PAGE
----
This opinion will be unpublished and

may not be cited except as provided by

Minn. Stat.§ 480A.08, subd. 3 (1996).




Joshua James Walker, petitioner,



State of Minnesota,


Filed August 5, 1997


Kalitowski, Judge

Scott County District Court

File No. 9415827

Steven P. Russett, Assistant State Public Defender, 875 Summit Avenue, LEC 304, St. Paul, MN 55105 (for appellant)

Hubert H. Humphrey III, Attorney General, 1400 NCL Tower, 445 Minnesota Street, St. Paul, MN 55101; and

Thomas J. Harbinson, Scott County Attorney, Neil Nelson, Brent S. Schafer, Assistant County Attorneys, 428 South Holmes Street, Shakopee, MN 55379 (for respondent)

Considered and decided by Kalitowski, Presiding Judge, Randall, Judge, and Schumacher, Judge.



Appellant Joshua James Walker challenges the district court's denial of his motion for a Schwartz hearing or a new trial based on alleged jury incompetence and misconduct. We affirm.


The granting of a Schwartz hearing is generally a matter of discretion for the trial court. Its purpose is to avoid harassment of jurors and to provide a record on appeal in cases where, after the jury renders the verdict, the losing party becomes aware of facts which indicate the possibility of jury misconduct.

State v. Larson, 281 N.W.2d 481, 484 (Minn. 1979) (citation omitted). The proper procedure for requesting a Schwartz hearing is as follows:

[I]f a defendant has reason to believe that jury misconduct has occurred, he must move the trial court immediately for a summary hearing. The court then determines whether to order a Schwartz hearing to interrogate the jurors under oath.

State v. Butzin, 404 N.W.2d 819, 828 (Minn. App. 1987), review denied (Minn. June 9, 1987); Minn. R. Crim. P. 26.03, subd. 19(6). Nothing should prevent the district court from ordering a Schwartz hearing based on an oral assertion by counsel or a hearsay affidavit. Larson, 281 N.W.2d at 484. Moreover, district courts should be liberal in granting such a hearing. Id.

An attorney or his agent should never question a juror for the purpose of gathering evidence for a request for a Schwartz hearing. Olberg v. Minneapolis Gas Co., 292 Minn. 334, 343, 191 N.W.2d 418, 424 (1971). The supreme court "strongly suggest that trial courts decline petitions for Schwartz hearings based upon information obtained improperly." Baker v. Gile, 257 N.W.2d 376, 378 (Minn. 1977).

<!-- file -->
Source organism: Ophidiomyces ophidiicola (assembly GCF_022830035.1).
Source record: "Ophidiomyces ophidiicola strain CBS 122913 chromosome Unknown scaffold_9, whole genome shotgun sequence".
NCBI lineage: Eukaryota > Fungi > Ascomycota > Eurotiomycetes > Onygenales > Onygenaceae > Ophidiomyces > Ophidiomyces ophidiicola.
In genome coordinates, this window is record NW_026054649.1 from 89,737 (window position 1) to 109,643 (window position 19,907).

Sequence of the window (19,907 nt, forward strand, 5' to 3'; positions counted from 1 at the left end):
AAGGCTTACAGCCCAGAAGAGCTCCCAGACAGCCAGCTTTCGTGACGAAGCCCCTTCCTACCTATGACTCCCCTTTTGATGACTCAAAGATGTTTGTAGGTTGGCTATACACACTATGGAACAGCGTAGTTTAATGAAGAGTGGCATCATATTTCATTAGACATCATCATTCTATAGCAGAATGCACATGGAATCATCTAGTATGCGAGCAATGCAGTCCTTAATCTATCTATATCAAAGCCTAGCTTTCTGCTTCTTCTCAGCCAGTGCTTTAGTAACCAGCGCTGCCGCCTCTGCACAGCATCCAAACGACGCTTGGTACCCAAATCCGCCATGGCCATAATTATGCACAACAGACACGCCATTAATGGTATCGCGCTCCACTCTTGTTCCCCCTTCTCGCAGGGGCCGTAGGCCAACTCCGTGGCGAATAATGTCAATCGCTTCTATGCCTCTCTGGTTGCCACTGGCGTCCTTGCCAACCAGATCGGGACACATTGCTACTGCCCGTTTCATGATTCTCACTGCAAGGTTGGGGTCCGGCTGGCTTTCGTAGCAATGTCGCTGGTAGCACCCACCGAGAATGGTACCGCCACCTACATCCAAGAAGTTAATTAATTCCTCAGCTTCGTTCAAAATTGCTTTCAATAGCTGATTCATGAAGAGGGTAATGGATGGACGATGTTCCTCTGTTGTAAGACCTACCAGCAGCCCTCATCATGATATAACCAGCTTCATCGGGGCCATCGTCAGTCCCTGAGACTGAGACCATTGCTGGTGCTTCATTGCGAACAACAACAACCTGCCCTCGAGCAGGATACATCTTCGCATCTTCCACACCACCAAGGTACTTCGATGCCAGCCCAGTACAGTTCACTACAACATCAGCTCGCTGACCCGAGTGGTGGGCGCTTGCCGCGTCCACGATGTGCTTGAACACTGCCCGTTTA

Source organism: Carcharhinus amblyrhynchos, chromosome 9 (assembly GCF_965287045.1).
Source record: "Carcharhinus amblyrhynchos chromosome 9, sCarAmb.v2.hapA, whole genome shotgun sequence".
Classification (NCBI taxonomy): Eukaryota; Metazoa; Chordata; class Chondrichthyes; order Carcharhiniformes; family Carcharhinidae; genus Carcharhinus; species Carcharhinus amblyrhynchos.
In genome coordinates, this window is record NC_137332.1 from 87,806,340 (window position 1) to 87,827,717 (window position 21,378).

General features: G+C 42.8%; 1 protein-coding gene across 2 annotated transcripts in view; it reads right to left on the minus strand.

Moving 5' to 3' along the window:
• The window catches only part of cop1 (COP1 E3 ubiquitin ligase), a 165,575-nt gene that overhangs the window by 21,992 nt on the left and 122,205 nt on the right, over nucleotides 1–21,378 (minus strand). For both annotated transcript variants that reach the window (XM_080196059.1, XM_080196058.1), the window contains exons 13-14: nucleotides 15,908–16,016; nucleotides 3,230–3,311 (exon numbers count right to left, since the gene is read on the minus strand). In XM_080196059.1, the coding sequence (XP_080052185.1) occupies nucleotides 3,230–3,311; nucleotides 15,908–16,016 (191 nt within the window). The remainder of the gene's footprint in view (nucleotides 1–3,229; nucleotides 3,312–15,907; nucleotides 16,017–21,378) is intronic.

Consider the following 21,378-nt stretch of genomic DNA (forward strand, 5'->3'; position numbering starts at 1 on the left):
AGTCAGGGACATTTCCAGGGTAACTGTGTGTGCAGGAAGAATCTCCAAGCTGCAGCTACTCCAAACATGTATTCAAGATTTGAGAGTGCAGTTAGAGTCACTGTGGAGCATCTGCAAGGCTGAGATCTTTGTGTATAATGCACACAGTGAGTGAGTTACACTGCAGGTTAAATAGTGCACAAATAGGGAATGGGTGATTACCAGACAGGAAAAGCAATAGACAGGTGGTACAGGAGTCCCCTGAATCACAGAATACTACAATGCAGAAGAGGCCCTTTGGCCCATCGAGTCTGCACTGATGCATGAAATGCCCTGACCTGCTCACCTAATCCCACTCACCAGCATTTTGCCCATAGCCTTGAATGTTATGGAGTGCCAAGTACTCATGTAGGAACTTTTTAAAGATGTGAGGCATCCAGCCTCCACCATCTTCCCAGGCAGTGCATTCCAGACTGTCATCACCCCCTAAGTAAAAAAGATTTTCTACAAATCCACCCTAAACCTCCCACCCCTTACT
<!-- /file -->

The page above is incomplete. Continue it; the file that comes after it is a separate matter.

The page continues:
Appellant argues the district court abused its discretion in denying his petition for a Schwartz hearing for alleged jury incompetence and misconduct because appellant's trial counsel did not comply with the procedural requirements for a Schwartz hearing. We disagree.

As the district court correctly stated,

There is no question that Defense counsel failed to comply with the procedural framework codified in Rule 26.03, subd. 19 (6) with respect to the seeking of a Schwartz hearing. Had he acted properly, said counsel would have moved this Court for a "summary hearing" immediately upon his having formed a concern regarding the at-trial competence of the committed juror. * * * Had defense counsel proceeded in this manner, this Court would have been given the opportunity to provide the jurors that protection from post-verdict interrogation which Minnesota courts have clearly emphasized as a priority. Instead, however, Defense counsel took it upon himself to initiate an investigation into the matter and thereupon not only contacted three of the jurors but took the further step of securing Affidavits from said jurors.

Because the defense counsel did not comply with the procedures for requesting a Schwartz hearing, the district court in its discretion may deny such a hearing. See Baker, 257 N.W.2d at 378 (petition for a Schwartz hearing was denied because procedures were not followed).

Appellant argues the denial of a Schwartz hearing was improper because: (1) violation of the procedural requirements for a Schwartz hearing should not result in denial of the hearing in criminal cases; (2) defense counsel acted in good faith when he contacted the jurors; and (3) denying a Schwartz hearing did not further the policy underlying the rule against postverdict jury contact. We conclude appellant's arguments are without merit. There is no legal authority that courts should enforce the rule against postverdict jury contact in civil cases, but not in criminal cases. Further, good faith is not a valid defense for violating the requirements for a Schwartz hearing. Finally, the policy behind the rule against postverdict jury contact is to prevent jury harassment. Larson, 281 N.W.2d at 484. The assertion that the three jurors were not harassed does not make the improper contact permissible. We conclude the district court did not abuse its discretion.

The district court also determined the Schwartz hearing request should be denied on the merits. We agree. First, the fact that a juror was committed as mentally ill nearly one year after the verdict does not establish a prima facie case of juror misconduct necessary to mandate a Schwartz hearing. See id. (defendant must submit evidence that standing alone and unchallenged would warrant conclusion of jury misconduct). Second, the district court properly concluded that in light of the overwhelming evidence of appellant's guilt, the alleged improper disclosure of appellant's criminal record did not prejudice the verdict.